In recent years, Burger King has been adding locations aggressively abroad as it seems to have reached saturation in the U.S. However, its formula of a traditional fast-food menu of burgers, fries, shakes, and other sandwiches, along with value pricing and a well-known brand, has made the company consistently appealing for franchise partners looking to open stores.

In fact, the simplicity of its model has made it a favorite of not just franchisees, but a series of corporate owners.

The corporate era begins

When Pillsbury took over in 1967, it found a franchise business that was too inconsistent and gave franchisees too much leeway to depart from the corporate brand in coming up with their own menu items, among other deviations. 

One particularly challenging fight came with Chart House, a Louisiana-based Burger King franchisee, that had expanded to 350 locations nationwide by 1970, but did so with its own purchasing, training, and inspection systems. Chart House fought with Burger King for much of the decade, though it finally sold its Burger King restaurants for $390 million to Pillsbury in 1984.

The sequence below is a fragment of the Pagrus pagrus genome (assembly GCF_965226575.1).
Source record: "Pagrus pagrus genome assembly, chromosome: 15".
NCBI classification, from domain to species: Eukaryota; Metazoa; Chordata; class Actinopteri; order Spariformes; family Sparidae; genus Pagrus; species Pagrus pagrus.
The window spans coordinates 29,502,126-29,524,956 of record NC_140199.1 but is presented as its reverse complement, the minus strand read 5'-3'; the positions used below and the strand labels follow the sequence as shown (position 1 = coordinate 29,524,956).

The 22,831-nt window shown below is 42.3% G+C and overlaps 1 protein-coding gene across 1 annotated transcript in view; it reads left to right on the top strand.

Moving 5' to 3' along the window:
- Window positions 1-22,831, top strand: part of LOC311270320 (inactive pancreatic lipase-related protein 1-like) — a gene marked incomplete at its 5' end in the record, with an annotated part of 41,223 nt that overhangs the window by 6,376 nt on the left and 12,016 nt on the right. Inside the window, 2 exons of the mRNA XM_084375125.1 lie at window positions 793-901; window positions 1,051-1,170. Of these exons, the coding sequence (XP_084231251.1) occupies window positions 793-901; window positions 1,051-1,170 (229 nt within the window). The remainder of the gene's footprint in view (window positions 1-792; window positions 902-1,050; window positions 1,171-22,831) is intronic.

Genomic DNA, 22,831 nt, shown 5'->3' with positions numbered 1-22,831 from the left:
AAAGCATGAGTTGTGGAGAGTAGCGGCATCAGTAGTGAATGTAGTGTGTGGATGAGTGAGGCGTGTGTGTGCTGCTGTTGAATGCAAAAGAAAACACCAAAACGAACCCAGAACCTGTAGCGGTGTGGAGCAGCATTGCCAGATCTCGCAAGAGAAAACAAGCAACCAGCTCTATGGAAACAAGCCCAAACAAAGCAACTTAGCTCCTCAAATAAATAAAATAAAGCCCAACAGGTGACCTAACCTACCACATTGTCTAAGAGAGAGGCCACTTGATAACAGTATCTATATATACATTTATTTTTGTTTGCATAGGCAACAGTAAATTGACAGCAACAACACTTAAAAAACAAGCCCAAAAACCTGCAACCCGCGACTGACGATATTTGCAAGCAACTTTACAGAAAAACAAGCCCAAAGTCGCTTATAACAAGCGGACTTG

Faced with problems corralling its franchisees, Pillsbury tapped McDonald's executive Donald Smith to be CEO, and Smith implemented much stricter franchising policies. He prohibited corporations from being franchisees, required partners to live within an hour of their restaurants, and capped the number of restaurants they could run, policies that all seemed designed to prevent another standoff like the one with Chart House.  Like McDonald's, Smith also said Burger King would own properties and lease them to franchisees, in order to facilitate an easy takeover if need be. Smith also added specialty sandwiches like chicken and fish, expanding the chain's menu beyond burgers. 

Smith left the company in 1980 to serve as president of restaurants for Pepsi. His tenure was followed by Norman Brinker, who launched an ad campaign targeting McDonald's, the first of its kind in fast-food, asserting the superiority of Burger King's burgers. That campaign helped BK's sales recover after they began falling once Smith left the company.